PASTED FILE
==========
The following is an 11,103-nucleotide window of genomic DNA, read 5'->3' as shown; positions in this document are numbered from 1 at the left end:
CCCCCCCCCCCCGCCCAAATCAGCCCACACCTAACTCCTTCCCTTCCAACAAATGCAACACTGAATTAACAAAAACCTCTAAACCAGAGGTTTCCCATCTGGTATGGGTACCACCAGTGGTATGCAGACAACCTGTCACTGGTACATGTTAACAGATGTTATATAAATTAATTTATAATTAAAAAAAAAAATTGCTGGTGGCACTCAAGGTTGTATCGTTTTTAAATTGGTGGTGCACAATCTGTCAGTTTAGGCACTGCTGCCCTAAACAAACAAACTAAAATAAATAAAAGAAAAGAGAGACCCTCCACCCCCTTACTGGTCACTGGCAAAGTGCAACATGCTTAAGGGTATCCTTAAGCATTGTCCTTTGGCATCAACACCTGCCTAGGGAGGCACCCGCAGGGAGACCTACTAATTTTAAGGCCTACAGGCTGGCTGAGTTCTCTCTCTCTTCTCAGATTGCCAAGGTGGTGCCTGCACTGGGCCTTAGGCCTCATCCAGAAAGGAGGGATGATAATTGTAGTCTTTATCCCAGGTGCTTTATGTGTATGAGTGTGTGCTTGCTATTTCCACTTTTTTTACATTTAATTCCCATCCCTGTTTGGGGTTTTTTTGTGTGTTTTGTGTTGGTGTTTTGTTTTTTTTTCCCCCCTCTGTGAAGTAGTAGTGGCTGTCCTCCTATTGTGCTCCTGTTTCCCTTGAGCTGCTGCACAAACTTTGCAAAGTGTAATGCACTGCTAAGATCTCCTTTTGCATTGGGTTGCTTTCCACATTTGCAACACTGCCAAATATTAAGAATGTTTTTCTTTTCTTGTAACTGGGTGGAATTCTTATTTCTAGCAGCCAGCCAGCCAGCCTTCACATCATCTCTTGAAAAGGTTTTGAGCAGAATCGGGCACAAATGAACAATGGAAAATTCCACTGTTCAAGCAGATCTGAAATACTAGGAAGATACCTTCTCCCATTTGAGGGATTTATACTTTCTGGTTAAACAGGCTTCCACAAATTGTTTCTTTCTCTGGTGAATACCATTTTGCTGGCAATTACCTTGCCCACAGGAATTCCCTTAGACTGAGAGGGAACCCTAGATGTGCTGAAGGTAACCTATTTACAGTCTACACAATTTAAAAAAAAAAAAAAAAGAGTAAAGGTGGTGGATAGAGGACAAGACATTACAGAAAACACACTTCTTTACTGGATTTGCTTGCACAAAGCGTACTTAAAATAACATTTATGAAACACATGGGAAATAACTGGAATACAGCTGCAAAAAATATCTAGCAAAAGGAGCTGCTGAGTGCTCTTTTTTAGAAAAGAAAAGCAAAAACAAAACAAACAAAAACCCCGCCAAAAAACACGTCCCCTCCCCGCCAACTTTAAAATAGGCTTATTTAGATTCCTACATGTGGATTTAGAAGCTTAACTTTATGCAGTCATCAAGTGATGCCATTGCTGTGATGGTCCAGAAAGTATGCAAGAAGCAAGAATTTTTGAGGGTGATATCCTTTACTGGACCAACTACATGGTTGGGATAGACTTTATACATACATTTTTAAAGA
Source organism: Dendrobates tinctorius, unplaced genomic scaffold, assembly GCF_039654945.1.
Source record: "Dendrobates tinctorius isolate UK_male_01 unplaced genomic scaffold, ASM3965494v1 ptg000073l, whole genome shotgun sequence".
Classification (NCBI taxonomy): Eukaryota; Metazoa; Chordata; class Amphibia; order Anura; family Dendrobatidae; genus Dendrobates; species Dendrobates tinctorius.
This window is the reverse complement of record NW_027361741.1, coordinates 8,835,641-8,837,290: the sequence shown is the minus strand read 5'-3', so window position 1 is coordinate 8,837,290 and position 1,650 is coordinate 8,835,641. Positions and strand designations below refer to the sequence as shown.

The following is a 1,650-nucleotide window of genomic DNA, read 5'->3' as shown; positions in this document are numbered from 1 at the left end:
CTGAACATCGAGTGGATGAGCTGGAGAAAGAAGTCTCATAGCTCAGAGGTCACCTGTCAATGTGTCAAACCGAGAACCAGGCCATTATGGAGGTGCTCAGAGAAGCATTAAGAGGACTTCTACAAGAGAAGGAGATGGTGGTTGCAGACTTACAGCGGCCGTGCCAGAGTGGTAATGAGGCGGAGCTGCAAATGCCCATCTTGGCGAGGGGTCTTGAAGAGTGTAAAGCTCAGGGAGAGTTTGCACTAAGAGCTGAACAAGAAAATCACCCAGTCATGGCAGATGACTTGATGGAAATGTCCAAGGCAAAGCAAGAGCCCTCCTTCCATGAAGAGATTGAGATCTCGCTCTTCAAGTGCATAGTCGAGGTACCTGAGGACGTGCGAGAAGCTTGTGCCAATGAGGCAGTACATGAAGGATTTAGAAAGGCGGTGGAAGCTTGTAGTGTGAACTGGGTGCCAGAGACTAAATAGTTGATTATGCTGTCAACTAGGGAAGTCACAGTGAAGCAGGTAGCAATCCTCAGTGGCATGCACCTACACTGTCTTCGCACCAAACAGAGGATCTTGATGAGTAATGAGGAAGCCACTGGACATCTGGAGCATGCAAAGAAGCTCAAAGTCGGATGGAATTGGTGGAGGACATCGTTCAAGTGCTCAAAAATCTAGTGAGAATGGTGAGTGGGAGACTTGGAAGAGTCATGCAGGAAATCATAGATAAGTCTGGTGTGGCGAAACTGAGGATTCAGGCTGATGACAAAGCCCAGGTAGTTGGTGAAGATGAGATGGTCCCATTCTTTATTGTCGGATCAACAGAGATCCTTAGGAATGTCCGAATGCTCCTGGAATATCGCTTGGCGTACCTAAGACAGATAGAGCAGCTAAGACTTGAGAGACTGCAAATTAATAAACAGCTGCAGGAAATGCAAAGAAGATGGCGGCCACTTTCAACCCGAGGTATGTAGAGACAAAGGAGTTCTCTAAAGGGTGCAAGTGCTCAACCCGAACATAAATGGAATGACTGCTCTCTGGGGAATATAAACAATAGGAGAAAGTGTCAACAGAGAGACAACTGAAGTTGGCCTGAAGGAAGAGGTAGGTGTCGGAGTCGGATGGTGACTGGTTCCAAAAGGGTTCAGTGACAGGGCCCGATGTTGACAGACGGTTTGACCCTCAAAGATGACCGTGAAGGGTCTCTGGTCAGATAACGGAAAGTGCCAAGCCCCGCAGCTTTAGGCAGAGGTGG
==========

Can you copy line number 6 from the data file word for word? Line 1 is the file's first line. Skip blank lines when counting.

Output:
This window is the reverse complement of record NW_027361741.1, coordinates 8,835,641-8,837,290: the sequence shown is the minus strand read 5'-3', so window position 1 is coordinate 8,837,290 and position 1,650 is coordinate 8,835,641. Positions and strand designations below refer to the sequence as shown.